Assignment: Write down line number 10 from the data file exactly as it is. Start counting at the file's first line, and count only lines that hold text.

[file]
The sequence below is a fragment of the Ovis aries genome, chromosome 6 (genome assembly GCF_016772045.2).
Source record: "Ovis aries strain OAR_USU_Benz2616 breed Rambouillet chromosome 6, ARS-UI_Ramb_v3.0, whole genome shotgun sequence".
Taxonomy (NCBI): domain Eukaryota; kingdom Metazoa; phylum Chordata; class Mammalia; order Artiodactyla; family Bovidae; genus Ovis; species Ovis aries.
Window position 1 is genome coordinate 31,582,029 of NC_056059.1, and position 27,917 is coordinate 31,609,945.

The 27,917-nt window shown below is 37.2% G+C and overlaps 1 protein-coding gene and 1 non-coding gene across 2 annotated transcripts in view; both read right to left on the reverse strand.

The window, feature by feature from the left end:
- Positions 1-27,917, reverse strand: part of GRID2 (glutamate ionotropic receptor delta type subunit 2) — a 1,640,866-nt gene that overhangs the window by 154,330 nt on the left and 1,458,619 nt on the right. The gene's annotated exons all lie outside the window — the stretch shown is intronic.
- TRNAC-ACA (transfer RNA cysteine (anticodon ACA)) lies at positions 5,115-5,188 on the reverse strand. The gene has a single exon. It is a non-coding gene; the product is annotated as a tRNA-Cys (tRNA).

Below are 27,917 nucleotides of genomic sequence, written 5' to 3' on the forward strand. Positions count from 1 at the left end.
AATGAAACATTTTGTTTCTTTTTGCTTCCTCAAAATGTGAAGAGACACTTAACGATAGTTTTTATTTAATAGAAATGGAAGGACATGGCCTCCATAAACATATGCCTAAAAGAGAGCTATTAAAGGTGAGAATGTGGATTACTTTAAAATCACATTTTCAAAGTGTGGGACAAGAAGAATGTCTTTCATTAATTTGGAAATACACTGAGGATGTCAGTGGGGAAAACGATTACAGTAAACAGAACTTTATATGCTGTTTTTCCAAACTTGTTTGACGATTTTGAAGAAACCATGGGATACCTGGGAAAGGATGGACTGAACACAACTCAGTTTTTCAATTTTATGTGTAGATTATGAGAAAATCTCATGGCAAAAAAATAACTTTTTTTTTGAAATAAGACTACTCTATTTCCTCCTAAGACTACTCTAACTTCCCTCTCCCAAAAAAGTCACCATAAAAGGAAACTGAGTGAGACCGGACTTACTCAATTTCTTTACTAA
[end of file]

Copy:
AATGAAACATTTTGTTTCTTTTTGCTTCCTCAAAATGTGAAGAGACACTTAACGATAGTTTTTATTTAATAGAAATGGAAGGACATGGCCTCCATAAACATATGCCTAAAAGAGAGCTATTAAAGGTGAGAATGTGGATTACTTTAAAATCACATTTTCAAAGTGTGGGACAAGAAGAATGTCTTTCATTAATTTGGAAATACACTGAGGATGTCAGTGGGGAAAACGATTACAGTAAACAGAACTTTATATGCTGTTTTTCCAAACTTGTTTGACGATTTTGAAGAAACCATGGGATACCTGGGAAAGGATGGACTGAACACAACTCAGTTTTTCAATTTTATGTGTAGATTATGAGAAAATCTCATGGCAAAAAAATAACTTTTTTTTTGAAATAAGACTACTCTATTTCCTCCTAAGACTACTCTAACTTCCCTCTCCCAAAAAAGTCACCATAAAAGGAAACTGAGTGAGACCGGACTTACTCAATTTCTTTACTAA